For years, hemp and cannabidiol – better known as CBD – remained relegated to the fringes of the CPG market. But they broke into the mainstream in 2018, in a big way, growing into a $390 million market. Industry analysts expect that to continue, with estimates as high as $1.3 billion by 2022, representing a 27.2 percent combined annual growth rate.
While the 2018 Farm Bill – and its removal of hemp and hemp products from the Controlled Substances Act – played a significant role in the expected expansion, there’s more to it than that. Baby Boomers have taken to CBD as if they’ve returned to the 1960s. But instead of using it to escape reality, they’ve turned to CBD to help treat the pain of it. According to the AARP, seniors now make up more than a third – 36 percent – of the patients on the medical marijuana registry.
This popularity isn’t limited to the United States, either. A pair of hemp producers in China have announced plans to invest $22 million in a hemp industrial park that’s expected produced 30 tons of CBD extract annually once it’s up and running.
“Right now, CBD is the chemical equivalent to Bitcoin in 2016,” Jason DeLand, a New York advertising executive told the New York Times late last year. “It’s hot everywhere and yet almost nobody understands it.”
That confusion hasn’t kept food, beverage, and even nutritional supplement makers from trying to capitalize on CBD’s exploding popularity. While you can’t find any on the shelves in your local Target store – at least not yet – fast food giant Carl’s Jr. launched a CBD-infused burger in Colorado earlier this year.
Australian-based Ecofibre Limited saw the writing on the wall more than 20 years ago. They’re now the global leader in hemp technologies for health and resource sustainability. The company owns one of the largest and most diverse collections of genetics with more than 300 land acres of cannabis across 25 countries.
Earlier this year, Ecofibre announced it’s working with TraceGains to collaborate on hemp standards and compliance.
“TraceGains has a long history of protecting consumers, manufacturers, and distributors by ensuring the highest level of transparency in safety and compliance,” Ecofibre Managing Director Eric Wang said. “We reviewed several options, but only TraceGains gives manufacturers and distributors the ability to validate that CBD providers are fully compliant with the 2018 Farm Bill.”
Eric spoke with TraceGains CEO Gary Nowacki about the CBD business and where it’s headed on a recent episode of Conception to Consumption. The new podcast highlights conversations between Gary and influential people in the CPG industry. It covers a variety of topics, ranging from career advice to new product innovation to regulatory compliance.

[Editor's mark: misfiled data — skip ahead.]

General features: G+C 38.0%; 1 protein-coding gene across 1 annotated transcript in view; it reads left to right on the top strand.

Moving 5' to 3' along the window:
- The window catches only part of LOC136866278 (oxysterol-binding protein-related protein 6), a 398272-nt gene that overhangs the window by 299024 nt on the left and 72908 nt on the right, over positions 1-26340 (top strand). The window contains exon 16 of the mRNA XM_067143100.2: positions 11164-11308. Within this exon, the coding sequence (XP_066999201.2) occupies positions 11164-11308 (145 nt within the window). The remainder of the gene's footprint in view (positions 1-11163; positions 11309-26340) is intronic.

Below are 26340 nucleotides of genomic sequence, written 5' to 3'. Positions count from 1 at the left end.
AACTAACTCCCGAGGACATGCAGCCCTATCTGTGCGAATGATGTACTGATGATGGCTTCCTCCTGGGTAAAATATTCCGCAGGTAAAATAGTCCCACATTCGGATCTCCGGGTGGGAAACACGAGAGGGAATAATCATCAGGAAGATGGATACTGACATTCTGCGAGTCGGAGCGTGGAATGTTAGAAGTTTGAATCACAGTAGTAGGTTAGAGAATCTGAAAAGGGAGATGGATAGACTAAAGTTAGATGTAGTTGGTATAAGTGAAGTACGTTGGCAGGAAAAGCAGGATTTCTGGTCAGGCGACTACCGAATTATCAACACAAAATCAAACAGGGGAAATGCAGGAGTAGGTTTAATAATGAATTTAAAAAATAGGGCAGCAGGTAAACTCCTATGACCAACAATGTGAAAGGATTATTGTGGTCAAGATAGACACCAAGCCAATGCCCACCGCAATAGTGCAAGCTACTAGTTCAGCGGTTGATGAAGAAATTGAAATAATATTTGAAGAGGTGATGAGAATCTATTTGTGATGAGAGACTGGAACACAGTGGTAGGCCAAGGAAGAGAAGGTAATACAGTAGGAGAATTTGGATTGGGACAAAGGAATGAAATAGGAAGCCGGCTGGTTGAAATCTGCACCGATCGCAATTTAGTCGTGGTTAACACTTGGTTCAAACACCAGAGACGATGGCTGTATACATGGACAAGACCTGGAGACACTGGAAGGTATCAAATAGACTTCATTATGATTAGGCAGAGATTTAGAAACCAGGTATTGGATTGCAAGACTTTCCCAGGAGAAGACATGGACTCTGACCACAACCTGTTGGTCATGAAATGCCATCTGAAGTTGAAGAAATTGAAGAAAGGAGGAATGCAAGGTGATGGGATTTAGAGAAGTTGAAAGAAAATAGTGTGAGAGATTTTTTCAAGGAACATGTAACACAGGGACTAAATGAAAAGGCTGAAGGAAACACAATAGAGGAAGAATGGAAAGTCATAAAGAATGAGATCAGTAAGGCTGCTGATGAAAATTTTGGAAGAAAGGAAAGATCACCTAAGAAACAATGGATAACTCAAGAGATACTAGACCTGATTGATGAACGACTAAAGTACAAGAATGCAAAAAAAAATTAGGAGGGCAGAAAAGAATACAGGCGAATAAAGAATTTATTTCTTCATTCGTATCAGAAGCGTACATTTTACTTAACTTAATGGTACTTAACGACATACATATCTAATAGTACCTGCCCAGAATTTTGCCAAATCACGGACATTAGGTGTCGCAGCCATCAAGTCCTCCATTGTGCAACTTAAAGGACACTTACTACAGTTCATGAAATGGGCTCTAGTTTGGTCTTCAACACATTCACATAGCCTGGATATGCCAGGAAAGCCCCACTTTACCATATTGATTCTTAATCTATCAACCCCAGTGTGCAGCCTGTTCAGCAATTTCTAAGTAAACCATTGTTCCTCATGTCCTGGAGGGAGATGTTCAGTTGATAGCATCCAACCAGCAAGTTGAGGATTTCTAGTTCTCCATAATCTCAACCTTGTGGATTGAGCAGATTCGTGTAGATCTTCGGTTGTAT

Playing catch up
During the podcast, Eric was quick to point out that for anyone wanting to get into the CBD business, whether as a supplier or a finished goods manufacturer, it’s still illegal at the federal level to include CBD on its own in any food, beverage, or nutritional supplement. Suppliers and manufacturers can, however, legally use hemp in their products, which can include CBD as a natural component.
Eric urged caution as regulations are still evolving and it could be years before the CBD market sees any kind of lasting stability.
“The laws aren’t clear yet,” Eric said. “Some states have decided that it’s perfectly legal and have programs in place, while other states are still unsure what to do.
As many businesses and consumers charge ahead, regulators are still trying to catch up.
Beware bad actors, labels
Because of the lingering uncertainty in the law, Eric suggests the CBD market remains vulnerable to bad actors.
“Whenever people think money can be made in an industry, a lot of people flow into it and over time people flow out of it, but it’s that startup period where it gets a little bit crazy, like the gold rush in the wild west,” Eric said.
“When you have something that’s going into people’s bodies, you have to be very careful,” Eric added. “That’s why it’s wonderful for us to be working with TraceGains, which is about protection and safety.
Label claims are another area of concern for anyone who might want to dip their toe into the CBD pool.
The farm bill prohibits companies from making any therapeutic or structure/function claims because of the presence of CBD in their products.
“My advice – and this is urgent – it’s early in the game and there’s no point putting your business or your customers at risk unnecessarily,” Eric said.
“Our partnership with Ecofibre represents our joint commitment to helping companies working with hemp avoid risk and easily adhere to current and future legislation,” Gary added.